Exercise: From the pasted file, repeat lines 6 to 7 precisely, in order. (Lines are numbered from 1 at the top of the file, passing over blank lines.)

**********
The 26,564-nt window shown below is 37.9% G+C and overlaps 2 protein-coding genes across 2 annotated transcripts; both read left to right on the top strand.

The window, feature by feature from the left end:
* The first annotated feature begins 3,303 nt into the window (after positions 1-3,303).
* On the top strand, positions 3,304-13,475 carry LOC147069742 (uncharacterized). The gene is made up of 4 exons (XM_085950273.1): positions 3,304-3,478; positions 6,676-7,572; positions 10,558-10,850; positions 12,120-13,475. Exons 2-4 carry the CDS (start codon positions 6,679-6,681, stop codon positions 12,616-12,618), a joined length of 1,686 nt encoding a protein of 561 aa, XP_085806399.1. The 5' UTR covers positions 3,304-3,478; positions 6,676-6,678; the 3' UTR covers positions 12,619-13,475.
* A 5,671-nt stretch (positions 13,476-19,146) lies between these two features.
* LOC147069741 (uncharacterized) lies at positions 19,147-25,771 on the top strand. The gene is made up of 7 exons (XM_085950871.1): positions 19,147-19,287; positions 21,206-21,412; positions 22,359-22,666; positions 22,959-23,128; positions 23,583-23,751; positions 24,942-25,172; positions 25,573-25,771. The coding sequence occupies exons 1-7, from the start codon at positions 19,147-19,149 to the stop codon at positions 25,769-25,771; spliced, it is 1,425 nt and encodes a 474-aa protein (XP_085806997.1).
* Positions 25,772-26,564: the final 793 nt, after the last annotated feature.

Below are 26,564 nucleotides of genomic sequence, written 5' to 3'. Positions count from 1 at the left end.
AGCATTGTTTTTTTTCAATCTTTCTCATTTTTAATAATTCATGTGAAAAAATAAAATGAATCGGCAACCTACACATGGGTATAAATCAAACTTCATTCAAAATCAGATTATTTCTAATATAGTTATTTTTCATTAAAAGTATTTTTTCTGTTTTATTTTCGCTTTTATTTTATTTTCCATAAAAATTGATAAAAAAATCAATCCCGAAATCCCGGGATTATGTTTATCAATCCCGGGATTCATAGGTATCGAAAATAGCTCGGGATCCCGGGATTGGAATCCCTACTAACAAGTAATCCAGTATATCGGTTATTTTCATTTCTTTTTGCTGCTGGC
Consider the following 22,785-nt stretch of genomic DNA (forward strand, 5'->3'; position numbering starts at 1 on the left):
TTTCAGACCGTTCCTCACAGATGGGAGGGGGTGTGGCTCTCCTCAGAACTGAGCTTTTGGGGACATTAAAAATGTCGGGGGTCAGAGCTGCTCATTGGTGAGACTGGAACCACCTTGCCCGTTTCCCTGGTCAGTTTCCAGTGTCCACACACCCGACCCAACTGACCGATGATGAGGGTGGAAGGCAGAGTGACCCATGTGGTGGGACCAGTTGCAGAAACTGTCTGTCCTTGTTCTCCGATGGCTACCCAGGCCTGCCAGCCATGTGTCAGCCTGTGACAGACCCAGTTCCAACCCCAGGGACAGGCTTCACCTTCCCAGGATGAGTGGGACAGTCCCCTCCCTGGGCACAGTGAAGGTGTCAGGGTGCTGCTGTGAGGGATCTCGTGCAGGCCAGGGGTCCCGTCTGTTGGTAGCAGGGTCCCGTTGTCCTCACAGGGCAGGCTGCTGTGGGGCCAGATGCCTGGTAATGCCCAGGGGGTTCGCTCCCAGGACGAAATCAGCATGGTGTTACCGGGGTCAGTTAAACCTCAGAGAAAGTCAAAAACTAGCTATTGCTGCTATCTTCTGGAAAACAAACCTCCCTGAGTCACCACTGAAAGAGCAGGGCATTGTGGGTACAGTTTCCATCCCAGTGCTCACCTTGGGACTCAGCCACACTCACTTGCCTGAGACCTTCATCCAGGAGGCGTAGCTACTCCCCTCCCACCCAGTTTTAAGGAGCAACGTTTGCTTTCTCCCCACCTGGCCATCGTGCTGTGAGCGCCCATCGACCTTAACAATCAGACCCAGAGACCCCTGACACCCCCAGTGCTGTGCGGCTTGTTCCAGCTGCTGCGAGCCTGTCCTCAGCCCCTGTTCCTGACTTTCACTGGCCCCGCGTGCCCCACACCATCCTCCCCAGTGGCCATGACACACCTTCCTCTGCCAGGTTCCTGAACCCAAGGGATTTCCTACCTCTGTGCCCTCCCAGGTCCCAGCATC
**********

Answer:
* LOC147069741 (uncharacterized) lies at positions 19,147-25,771 on the top strand. The gene is made up of 7 exons (XM_085950871.1): positions 19,147-19,287; positions 21,206-21,412; positions 22,359-22,666; positions 22,959-23,128; positions 23,583-23,751; positions 24,942-25,172; positions 25,573-25,771. The coding sequence occupies exons 1-7, from the start codon at positions 19,147-19,149 to the stop codon at positions 25,769-25,771; spliced, it is 1,425 nt and encodes a 474-aa protein (XP_085806997.1).
* Positions 25,772-26,564: the final 793 nt, after the last annotated feature.